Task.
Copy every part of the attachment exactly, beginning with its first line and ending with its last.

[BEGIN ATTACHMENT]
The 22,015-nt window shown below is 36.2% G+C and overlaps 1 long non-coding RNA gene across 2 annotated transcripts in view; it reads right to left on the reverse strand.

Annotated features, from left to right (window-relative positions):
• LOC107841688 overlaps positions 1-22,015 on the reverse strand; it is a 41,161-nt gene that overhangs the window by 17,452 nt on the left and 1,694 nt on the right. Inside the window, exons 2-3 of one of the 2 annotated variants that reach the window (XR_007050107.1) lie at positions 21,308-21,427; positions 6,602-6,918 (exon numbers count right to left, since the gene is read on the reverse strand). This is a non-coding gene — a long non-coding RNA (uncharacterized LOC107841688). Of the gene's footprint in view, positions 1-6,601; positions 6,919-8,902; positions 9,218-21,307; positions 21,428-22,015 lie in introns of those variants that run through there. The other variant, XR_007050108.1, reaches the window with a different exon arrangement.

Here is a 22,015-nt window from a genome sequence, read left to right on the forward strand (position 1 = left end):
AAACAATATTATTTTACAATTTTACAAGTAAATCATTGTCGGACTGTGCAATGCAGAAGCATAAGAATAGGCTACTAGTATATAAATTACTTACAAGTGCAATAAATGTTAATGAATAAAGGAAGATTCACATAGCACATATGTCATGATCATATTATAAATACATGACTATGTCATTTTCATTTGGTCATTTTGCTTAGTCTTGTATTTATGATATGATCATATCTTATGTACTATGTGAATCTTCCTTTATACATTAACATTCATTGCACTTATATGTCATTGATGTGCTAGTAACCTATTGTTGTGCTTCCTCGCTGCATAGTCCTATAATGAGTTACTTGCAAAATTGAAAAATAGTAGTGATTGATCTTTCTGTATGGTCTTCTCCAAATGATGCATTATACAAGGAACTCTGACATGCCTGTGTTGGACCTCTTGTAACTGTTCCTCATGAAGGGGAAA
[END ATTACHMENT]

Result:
The 22,015-nt window shown below is 36.2% G+C and overlaps 1 long non-coding RNA gene across 2 annotated transcripts in view; it reads right to left on the reverse strand.

Annotated features, from left to right (window-relative positions):
• LOC107841688 overlaps positions 1-22,015 on the reverse strand; it is a 41,161-nt gene that overhangs the window by 17,452 nt on the left and 1,694 nt on the right. Inside the window, exons 2-3 of one of the 2 annotated variants that reach the window (XR_007050107.1) lie at positions 21,308-21,427; positions 6,602-6,918 (exon numbers count right to left, since the gene is read on the reverse strand). This is a non-coding gene — a long non-coding RNA (uncharacterized LOC107841688). Of the gene's footprint in view, positions 1-6,601; positions 6,919-8,902; positions 9,218-21,307; positions 21,428-22,015 lie in introns of those variants that run through there. The other variant, XR_007050108.1, reaches the window with a different exon arrangement.

Here is a 22,015-nt window from a genome sequence, read left to right on the forward strand (position 1 = left end):
AAACAATATTATTTTACAATTTTACAAGTAAATCATTGTCGGACTGTGCAATGCAGAAGCATAAGAATAGGCTACTAGTATATAAATTACTTACAAGTGCAATAAATGTTAATGAATAAAGGAAGATTCACATAGCACATATGTCATGATCATATTATAAATACATGACTATGTCATTTTCATTTGGTCATTTTGCTTAGTCTTGTATTTATGATATGATCATATCTTATGTACTATGTGAATCTTCCTTTATACATTAACATTCATTGCACTTATATGTCATTGATGTGCTAGTAACCTATTGTTGTGCTTCCTCGCTGCATAGTCCTATAATGAGTTACTTGCAAAATTGAAAAATAGTAGTGATTGATCTTTCTGTATGGTCTTCTCCAAATGATGCATTATACAAGGAACTCTGACATGCCTGTGTTGGACCTCTTGTAACTGTTCCTCATGAAGGGGAAA